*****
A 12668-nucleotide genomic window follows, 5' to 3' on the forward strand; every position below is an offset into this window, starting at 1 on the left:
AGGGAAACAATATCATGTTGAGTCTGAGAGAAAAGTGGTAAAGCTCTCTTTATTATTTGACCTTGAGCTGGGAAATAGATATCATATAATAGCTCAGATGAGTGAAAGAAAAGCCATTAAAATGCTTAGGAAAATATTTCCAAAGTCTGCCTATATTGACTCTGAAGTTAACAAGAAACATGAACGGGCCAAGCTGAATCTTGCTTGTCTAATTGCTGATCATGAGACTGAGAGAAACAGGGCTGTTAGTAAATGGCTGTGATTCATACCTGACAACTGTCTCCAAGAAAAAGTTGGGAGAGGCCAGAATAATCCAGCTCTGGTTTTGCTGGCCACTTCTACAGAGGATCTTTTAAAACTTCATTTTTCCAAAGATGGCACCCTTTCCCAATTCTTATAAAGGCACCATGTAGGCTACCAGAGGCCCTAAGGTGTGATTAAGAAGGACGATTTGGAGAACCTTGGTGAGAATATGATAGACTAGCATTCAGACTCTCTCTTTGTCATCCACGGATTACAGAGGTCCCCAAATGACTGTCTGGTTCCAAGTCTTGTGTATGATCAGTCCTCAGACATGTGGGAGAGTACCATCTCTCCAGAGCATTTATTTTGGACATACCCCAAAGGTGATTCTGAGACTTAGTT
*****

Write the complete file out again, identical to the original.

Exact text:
A 12668-nucleotide genomic window follows, 5' to 3' on the forward strand; every position below is an offset into this window, starting at 1 on the left:
AGGGAAACAATATCATGTTGAGTCTGAGAGAAAAGTGGTAAAGCTCTCTTTATTATTTGACCTTGAGCTGGGAAATAGATATCATATAATAGCTCAGATGAGTGAAAGAAAAGCCATTAAAATGCTTAGGAAAATATTTCCAAAGTCTGCCTATATTGACTCTGAAGTTAACAAGAAACATGAACGGGCCAAGCTGAATCTTGCTTGTCTAATTGCTGATCATGAGACTGAGAGAAACAGGGCTGTTAGTAAATGGCTGTGATTCATACCTGACAACTGTCTCCAAGAAAAAGTTGGGAGAGGCCAGAATAATCCAGCTCTGGTTTTGCTGGCCACTTCTACAGAGGATCTTTTAAAACTTCATTTTTCCAAAGATGGCACCCTTTCCCAATTCTTATAAAGGCACCATGTAGGCTACCAGAGGCCCTAAGGTGTGATTAAGAAGGACGATTTGGAGAACCTTGGTGAGAATATGATAGACTAGCATTCAGACTCTCTCTTTGTCATCCACGGATTACAGAGGTCCCCAAATGACTGTCTGGTTCCAAGTCTTGTGTATGATCAGTCCTCAGACATGTGGGAGAGTACCATCTCTCCAGAGCATTTATTTTGGACATACCCCAAAGGTGATTCTGAGACTTAGTT